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Hep.C~HIV~Anemia
Oct 23, 2003

My husband is HIV+ for almost 20 years, now has Hep.C and has become anemic from the medication Copegus. He has been on Pegassyst for almost 3 weeks. My question is what is causing the intense burning in his intestines and how soon will the exhaustion start to abate? He has been on Procrit for 2 weeks now due to the anemia. Should he see a GastroIntestinal MD as well as his Infectious Disease MD?

Response from Dr. Frascino

Hello,

The exhaustion your husband is experiencing may well be due to his medication-induced anemia and should abate as the anemia resolves. Procrit can take 6 weeks to kick in.

The current best treatment for Hepatitis C is pegylated interferon (which can cause side effects described as "the flu from hell" and depression) plus ribavirin (which often causes anemia). Aggressive management of drug-induced side effects, such as treatment of anemia with Procrit, can improve your husband's chances of tolerating a full course of combination therapy for his Hep C.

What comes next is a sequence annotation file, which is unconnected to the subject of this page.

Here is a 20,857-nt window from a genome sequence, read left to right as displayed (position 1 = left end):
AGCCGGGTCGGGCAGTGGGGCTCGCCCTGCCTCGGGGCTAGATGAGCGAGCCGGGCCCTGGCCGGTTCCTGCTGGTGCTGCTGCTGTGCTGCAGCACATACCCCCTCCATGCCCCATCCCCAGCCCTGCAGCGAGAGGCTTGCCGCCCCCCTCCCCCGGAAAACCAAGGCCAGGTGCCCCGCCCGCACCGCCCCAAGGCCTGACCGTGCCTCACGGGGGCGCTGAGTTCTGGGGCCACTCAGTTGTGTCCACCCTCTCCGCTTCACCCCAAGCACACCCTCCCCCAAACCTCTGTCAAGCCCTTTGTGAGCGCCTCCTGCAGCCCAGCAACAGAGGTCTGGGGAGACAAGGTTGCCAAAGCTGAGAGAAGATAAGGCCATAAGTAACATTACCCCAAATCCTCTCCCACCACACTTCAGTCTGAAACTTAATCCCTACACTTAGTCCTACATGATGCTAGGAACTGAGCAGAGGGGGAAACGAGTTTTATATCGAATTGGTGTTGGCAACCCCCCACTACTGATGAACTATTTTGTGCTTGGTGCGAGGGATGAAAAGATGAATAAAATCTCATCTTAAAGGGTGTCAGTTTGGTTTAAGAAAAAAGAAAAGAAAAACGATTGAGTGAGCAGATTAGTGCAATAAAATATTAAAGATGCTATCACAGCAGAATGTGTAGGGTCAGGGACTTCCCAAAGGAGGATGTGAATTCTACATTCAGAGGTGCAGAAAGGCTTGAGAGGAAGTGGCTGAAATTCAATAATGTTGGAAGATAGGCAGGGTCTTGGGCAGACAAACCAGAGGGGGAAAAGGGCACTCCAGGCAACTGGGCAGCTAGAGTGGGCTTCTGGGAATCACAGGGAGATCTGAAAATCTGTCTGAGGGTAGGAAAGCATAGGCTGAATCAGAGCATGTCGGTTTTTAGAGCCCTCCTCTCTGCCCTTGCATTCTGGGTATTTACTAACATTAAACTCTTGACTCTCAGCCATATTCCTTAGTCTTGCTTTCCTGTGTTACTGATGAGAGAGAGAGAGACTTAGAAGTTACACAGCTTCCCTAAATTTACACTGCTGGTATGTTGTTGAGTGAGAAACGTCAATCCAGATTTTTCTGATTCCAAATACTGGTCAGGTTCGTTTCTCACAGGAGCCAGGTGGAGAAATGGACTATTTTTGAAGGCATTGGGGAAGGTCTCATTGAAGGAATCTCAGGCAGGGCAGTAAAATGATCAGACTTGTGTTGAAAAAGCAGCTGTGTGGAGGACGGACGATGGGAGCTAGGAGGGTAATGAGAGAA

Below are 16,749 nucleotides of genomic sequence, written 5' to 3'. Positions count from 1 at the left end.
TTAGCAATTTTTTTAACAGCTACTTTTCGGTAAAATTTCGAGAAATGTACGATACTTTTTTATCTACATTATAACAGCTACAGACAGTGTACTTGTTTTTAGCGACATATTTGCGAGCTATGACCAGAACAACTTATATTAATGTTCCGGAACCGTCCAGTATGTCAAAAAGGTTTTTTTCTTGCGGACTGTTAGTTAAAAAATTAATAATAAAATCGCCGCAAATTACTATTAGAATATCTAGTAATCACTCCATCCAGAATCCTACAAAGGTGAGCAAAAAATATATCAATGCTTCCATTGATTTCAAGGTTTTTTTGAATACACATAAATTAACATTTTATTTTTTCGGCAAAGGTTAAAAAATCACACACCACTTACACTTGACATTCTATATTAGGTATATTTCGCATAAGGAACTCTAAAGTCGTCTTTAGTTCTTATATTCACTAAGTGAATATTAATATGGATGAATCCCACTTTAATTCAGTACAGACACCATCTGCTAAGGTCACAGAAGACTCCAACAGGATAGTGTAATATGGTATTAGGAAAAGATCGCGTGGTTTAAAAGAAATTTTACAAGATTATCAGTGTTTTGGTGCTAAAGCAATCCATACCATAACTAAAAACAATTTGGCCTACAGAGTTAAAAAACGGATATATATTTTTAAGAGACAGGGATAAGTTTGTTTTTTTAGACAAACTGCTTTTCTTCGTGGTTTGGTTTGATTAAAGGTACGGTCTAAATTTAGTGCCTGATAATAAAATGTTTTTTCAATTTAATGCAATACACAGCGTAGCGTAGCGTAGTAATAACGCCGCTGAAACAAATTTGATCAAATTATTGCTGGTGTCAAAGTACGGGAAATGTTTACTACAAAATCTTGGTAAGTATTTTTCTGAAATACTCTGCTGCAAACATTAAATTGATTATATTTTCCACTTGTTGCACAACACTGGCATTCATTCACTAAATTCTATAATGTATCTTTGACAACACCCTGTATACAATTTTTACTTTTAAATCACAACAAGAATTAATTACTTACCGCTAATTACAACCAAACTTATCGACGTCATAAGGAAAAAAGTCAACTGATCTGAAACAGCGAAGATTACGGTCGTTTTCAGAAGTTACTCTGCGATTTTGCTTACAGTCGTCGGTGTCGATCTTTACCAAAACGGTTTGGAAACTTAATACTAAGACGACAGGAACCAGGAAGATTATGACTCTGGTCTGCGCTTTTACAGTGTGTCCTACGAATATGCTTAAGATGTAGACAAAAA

Should your husband see a gastroenterologist (or liver specialist) in addition to his HIV specialist? Most HIV specialists do work closely with gastroenterologists/hepatololgists (liver specialists) on HIV/Hep C co-infected patients. Liver biopsy is often recommended prior to starting Hepatitis C combination therapy. Liver biopsies are performed by gastroenterologists (or hepatologists). So in general, yes, I'd recommend having a liver specialist in addition to his HIV specialist. Simultaneous treatment of HIV and Hepatitis C can be challenging. This is another case where 2 heads are often better than 1.

I'm not sure what is causing "the intense burning" sensation in your husband's intestines. But this would be a good question for his first visit to the gastroenterologist!

Encourage your husband to continue with his Procrit therapy. The dose may need to be adjusted based on his response, and he should have the adequacy of his "iron stores" checked (blood test) to ensure an optimal response to his Procrit therapy. Good luck.

Dr. Bob


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